On Wednesday, US Transportation Secretary Pete Buttigieg toured one of Morgan State University’s pioneering research facilities.
During his visit, which also included a town hall from the Center for Built Environment and School Infrastructure Studies, Buttigieg tested, among other things, Maryland’s only driving simulator that took him from the I-95 at the Baltimore Convention Center. The program is used to study things like reaction times and human-computer interaction.
The projects he tested all play a key role in what he said is the future of transportation infrastructure.
“We need to open our imaginations to what transportation even means, what public transit even means, the difference between mobility and owning a vehicle, and how these things interact with each other,” said Buttigieg.
All of the technology is being developed at the Center for Urban Mobility and Equity within the school’s National Transportation Center. Morgan State is one of 35 universities nationwide to host one of these centers, a partnership with the U.S. Department of Transportation. It is one of only two Historically Black Colleges and Universities (HBCUs) to serve as “Leaders”, acting as the foundation for consortia with other area schools.
Buttigieg said President Joe Biden’s administration is looking to strengthen partnerships with HBCUs; he said Biden issued an executive order to ensure all departments do a better job of connecting with community members.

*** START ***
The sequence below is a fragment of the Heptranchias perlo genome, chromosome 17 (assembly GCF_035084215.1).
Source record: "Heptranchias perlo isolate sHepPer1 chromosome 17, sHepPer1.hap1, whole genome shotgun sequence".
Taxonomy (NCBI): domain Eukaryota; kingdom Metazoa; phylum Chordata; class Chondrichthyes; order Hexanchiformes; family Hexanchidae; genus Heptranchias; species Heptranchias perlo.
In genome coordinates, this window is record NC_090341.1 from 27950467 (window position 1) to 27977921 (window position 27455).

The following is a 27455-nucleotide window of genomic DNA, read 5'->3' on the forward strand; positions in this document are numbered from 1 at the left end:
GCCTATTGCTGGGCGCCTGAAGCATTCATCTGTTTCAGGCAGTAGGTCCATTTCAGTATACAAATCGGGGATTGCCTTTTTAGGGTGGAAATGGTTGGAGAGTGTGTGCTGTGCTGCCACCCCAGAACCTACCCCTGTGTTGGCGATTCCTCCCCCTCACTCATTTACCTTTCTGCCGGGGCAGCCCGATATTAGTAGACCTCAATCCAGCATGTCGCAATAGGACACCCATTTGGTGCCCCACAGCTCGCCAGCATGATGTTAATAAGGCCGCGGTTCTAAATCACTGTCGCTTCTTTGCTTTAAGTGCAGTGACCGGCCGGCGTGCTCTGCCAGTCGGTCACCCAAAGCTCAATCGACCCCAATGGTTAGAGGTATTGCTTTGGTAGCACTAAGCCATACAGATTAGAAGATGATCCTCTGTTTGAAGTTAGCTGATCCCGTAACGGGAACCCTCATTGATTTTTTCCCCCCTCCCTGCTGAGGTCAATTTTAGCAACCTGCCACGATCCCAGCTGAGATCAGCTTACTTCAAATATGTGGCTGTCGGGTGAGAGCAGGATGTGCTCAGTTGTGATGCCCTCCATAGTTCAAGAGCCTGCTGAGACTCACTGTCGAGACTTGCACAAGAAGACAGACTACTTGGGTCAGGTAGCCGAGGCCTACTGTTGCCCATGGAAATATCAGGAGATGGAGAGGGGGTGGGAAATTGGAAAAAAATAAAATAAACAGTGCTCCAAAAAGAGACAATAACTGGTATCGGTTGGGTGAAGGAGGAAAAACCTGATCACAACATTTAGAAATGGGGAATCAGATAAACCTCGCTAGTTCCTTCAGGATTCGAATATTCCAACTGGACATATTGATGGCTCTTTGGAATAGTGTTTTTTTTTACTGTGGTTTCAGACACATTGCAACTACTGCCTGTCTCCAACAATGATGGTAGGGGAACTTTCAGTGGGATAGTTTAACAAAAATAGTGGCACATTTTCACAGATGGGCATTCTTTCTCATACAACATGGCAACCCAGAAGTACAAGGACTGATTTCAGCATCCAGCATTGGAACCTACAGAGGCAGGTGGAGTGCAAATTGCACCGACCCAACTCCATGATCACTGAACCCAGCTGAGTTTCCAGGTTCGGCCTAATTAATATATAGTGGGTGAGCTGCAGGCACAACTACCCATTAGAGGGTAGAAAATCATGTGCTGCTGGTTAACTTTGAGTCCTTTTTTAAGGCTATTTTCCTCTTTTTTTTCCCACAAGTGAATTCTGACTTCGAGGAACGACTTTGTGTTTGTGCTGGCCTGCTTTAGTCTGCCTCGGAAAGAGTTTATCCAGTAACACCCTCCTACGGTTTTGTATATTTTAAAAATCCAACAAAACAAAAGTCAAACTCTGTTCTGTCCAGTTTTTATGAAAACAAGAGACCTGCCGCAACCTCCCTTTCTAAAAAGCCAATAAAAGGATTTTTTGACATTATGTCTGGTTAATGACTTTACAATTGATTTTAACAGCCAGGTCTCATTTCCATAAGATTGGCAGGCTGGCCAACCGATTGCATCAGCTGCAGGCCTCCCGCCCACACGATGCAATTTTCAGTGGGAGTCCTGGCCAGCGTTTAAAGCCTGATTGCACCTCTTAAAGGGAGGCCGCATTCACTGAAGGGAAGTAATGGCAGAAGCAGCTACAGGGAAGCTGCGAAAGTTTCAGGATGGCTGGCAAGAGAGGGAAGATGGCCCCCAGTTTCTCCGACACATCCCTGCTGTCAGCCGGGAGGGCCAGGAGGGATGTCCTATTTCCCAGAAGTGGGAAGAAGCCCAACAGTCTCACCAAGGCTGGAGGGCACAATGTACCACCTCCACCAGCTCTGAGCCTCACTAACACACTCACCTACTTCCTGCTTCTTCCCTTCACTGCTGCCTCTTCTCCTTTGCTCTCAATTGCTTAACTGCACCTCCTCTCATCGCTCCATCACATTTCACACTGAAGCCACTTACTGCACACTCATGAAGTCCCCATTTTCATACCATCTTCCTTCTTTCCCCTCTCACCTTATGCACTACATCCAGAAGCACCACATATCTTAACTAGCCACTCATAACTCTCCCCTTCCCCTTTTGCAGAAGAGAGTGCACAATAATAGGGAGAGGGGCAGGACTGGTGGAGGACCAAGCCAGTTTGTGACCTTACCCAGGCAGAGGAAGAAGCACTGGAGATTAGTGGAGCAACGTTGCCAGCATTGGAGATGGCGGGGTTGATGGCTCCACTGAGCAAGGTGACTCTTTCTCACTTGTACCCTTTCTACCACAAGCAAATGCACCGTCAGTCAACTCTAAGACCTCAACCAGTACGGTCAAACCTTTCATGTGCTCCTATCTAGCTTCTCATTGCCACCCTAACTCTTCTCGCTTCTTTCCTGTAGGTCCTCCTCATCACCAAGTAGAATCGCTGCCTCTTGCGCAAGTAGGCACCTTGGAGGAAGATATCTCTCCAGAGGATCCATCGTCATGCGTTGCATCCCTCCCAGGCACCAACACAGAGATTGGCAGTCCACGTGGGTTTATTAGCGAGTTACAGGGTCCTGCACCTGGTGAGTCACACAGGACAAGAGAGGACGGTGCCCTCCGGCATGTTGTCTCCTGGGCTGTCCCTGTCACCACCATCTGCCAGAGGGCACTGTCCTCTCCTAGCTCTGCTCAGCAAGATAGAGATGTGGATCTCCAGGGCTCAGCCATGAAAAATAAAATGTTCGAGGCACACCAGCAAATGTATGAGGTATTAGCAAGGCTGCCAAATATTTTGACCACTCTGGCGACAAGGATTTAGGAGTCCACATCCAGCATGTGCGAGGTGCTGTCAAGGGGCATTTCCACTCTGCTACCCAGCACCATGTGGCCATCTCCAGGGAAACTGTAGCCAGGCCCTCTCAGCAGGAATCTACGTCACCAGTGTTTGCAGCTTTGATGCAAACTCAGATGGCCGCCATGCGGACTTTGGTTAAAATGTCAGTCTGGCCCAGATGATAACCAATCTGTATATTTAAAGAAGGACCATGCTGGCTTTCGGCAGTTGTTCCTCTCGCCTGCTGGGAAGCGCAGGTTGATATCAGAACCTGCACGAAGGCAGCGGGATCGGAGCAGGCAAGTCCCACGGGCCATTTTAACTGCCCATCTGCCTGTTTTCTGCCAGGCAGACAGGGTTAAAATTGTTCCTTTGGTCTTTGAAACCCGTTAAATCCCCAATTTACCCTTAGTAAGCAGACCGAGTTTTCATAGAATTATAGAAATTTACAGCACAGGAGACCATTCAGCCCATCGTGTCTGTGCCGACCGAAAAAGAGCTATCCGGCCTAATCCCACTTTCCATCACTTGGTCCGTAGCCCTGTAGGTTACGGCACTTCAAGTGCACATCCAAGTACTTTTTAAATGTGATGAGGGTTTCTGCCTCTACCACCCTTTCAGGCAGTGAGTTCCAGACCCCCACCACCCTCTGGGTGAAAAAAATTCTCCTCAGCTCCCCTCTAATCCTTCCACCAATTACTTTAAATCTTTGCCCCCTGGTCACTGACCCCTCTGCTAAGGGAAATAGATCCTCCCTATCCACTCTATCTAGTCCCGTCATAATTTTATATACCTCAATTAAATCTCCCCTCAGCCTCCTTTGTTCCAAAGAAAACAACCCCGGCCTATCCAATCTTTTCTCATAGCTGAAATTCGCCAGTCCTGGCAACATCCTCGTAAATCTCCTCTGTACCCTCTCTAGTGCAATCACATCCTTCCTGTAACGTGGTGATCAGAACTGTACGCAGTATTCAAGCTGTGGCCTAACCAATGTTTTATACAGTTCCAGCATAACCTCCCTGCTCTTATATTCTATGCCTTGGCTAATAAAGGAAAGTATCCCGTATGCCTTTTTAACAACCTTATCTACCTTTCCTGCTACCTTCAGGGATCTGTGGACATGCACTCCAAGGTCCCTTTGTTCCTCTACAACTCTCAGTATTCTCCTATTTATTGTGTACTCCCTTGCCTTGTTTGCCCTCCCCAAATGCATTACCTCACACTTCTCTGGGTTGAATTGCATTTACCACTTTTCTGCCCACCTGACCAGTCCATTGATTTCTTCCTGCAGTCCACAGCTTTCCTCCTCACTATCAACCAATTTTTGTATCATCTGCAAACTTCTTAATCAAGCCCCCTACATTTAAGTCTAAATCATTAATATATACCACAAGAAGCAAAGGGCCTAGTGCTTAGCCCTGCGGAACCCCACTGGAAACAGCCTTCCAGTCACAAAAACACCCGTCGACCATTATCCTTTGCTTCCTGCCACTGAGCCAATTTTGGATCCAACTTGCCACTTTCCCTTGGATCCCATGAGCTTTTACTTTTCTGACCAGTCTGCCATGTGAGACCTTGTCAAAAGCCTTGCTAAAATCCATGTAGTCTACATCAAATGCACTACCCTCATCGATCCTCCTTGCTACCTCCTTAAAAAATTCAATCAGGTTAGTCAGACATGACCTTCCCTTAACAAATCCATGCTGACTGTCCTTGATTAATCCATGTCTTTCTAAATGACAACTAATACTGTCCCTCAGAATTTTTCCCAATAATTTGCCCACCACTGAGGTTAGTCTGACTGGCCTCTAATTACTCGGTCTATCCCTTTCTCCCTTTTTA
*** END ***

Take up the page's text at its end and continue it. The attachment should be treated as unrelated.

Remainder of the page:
“We’re proud of things like the partnership with Morgan State, and we need to have a lot more where that came from,” Buttigieg said, “What does that actually look like? Well, first of all, it’s research funding; it’s making sure that federal funds continue to be available for the kind of work that’s being done here. And that has to grow, and it’s growing as part of this infrastructure law.
He also said that with the passage of the $1 trillion Infrastructure Investment and Jobs Act last year, transportation innovation is at a turning point.
“The obstacles are many, but we just knocked down one, which has no funding.”
Buttigieg said, “We are living in a time of extraordinary technological change, some of the technologies that are being developed and managed right here.”
Morgan State University President David K. Wilson told WYPR Sec. Buttigieg’s visit was special because he understands the importance of research and innovation.
“He understands fairness and Morgan State University’s central role in promoting that within the U.S. Department of Transportation. And so we’re glad that it’s not a drive-through for him, but that he’s here for a long period of time.
Wilson said the visit was just as important for Baltimore as a whole.
“This is the third or fourth time in the last few months that Sec. Buttigieg has been to Baltimore, and I think he understands all too well that Baltimore is a perfect laboratory for investing in transportation and climate, and , of course, in equity.
Earlier this month, U.S. Senators Chris Van Hollen and Ben Cardin, along with Democrats from Maryland’s congressional delegation, announced more than $409 million in federal funding over the next five years to improve roads and bridges and create jobs across the state.